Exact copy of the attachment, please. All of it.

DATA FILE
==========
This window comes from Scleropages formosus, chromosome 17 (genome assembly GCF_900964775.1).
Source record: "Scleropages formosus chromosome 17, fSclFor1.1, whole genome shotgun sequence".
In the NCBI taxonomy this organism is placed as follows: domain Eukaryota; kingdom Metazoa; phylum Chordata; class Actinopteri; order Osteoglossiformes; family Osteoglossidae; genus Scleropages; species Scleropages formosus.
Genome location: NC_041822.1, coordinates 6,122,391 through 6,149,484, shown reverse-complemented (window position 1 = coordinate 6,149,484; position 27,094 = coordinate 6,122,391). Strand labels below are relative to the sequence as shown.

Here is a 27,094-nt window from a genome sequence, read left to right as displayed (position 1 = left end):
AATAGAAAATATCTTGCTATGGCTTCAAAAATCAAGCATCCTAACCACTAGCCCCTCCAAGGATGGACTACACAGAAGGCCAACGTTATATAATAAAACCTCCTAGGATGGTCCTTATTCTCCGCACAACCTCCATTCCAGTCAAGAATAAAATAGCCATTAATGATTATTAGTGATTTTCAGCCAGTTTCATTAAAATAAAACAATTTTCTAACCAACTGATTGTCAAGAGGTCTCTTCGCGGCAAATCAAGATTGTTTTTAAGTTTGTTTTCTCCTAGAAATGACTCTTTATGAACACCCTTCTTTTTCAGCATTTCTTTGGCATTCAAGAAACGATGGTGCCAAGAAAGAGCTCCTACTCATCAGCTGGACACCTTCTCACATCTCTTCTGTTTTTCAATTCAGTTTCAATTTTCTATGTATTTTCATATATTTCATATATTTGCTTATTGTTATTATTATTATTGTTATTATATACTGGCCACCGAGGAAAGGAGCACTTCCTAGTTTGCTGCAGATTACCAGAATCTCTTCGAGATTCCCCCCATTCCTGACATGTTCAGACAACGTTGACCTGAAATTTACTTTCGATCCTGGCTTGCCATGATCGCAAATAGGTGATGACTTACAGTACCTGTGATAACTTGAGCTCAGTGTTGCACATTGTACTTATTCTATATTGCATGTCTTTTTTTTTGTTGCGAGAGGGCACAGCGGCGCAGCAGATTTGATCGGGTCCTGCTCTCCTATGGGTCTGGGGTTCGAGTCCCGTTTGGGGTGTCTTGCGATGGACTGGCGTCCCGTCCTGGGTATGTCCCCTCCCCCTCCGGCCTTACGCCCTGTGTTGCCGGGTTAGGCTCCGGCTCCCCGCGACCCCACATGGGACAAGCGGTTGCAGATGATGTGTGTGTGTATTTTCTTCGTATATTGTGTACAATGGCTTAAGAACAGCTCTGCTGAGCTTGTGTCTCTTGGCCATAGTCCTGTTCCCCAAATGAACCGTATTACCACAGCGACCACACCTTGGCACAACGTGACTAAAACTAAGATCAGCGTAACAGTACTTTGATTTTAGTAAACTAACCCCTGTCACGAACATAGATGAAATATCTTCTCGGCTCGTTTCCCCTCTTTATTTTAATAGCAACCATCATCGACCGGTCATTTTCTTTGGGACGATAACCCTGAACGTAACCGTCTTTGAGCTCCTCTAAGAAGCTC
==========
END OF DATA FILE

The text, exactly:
This window comes from Scleropages formosus, chromosome 17 (genome assembly GCF_900964775.1).
Source record: "Scleropages formosus chromosome 17, fSclFor1.1, whole genome shotgun sequence".
In the NCBI taxonomy this organism is placed as follows: domain Eukaryota; kingdom Metazoa; phylum Chordata; class Actinopteri; order Osteoglossiformes; family Osteoglossidae; genus Scleropages; species Scleropages formosus.
Genome location: NC_041822.1, coordinates 6,122,391 through 6,149,484, shown reverse-complemented (window position 1 = coordinate 6,149,484; position 27,094 = coordinate 6,122,391). Strand labels below are relative to the sequence as shown.

Here is a 27,094-nt window from a genome sequence, read left to right as displayed (position 1 = left end):
AATAGAAAATATCTTGCTATGGCTTCAAAAATCAAGCATCCTAACCACTAGCCCCTCCAAGGATGGACTACACAGAAGGCCAACGTTATATAATAAAACCTCCTAGGATGGTCCTTATTCTCCGCACAACCTCCATTCCAGTCAAGAATAAAATAGCCATTAATGATTATTAGTGATTTTCAGCCAGTTTCATTAAAATAAAACAATTTTCTAACCAACTGATTGTCAAGAGGTCTCTTCGCGGCAAATCAAGATTGTTTTTAAGTTTGTTTTCTCCTAGAAATGACTCTTTATGAACACCCTTCTTTTTCAGCATTTCTTTGGCATTCAAGAAACGATGGTGCCAAGAAAGAGCTCCTACTCATCAGCTGGACACCTTCTCACATCTCTTCTGTTTTTCAATTCAGTTTCAATTTTCTATGTATTTTCATATATTTCATATATTTGCTTATTGTTATTATTATTATTGTTATTATATACTGGCCACCGAGGAAAGGAGCACTTCCTAGTTTGCTGCAGATTACCAGAATCTCTTCGAGATTCCCCCCATTCCTGACATGTTCAGACAACGTTGACCTGAAATTTACTTTCGATCCTGGCTTGCCATGATCGCAAATAGGTGATGACTTACAGTACCTGTGATAACTTGAGCTCAGTGTTGCACATTGTACTTATTCTATATTGCATGTCTTTTTTTTTGTTGCGAGAGGGCACAGCGGCGCAGCAGATTTGATCGGGTCCTGCTCTCCTATGGGTCTGGGGTTCGAGTCCCGTTTGGGGTGTCTTGCGATGGACTGGCGTCCCGTCCTGGGTATGTCCCCTCCCCCTCCGGCCTTACGCCCTGTGTTGCCGGGTTAGGCTCCGGCTCCCCGCGACCCCACATGGGACAAGCGGTTGCAGATGATGTGTGTGTGTATTTTCTTCGTATATTGTGTACAATGGCTTAAGAACAGCTCTGCTGAGCTTGTGTCTCTTGGCCATAGTCCTGTTCCCCAAATGAACCGTATTACCACAGCGACCACACCTTGGCACAACGTGACTAAAACTAAGATCAGCGTAACAGTACTTTGATTTTAGTAAACTAACCCCTGTCACGAACATAGATGAAATATCTTCTCGGCTCGTTTCCCCTCTTTATTTTAATAGCAACCATCATCGACCGGTCATTTTCTTTGGGACGATAACCCTGAACGTAACCGTCTTTGAGCTCCTCTAAGAAGCTC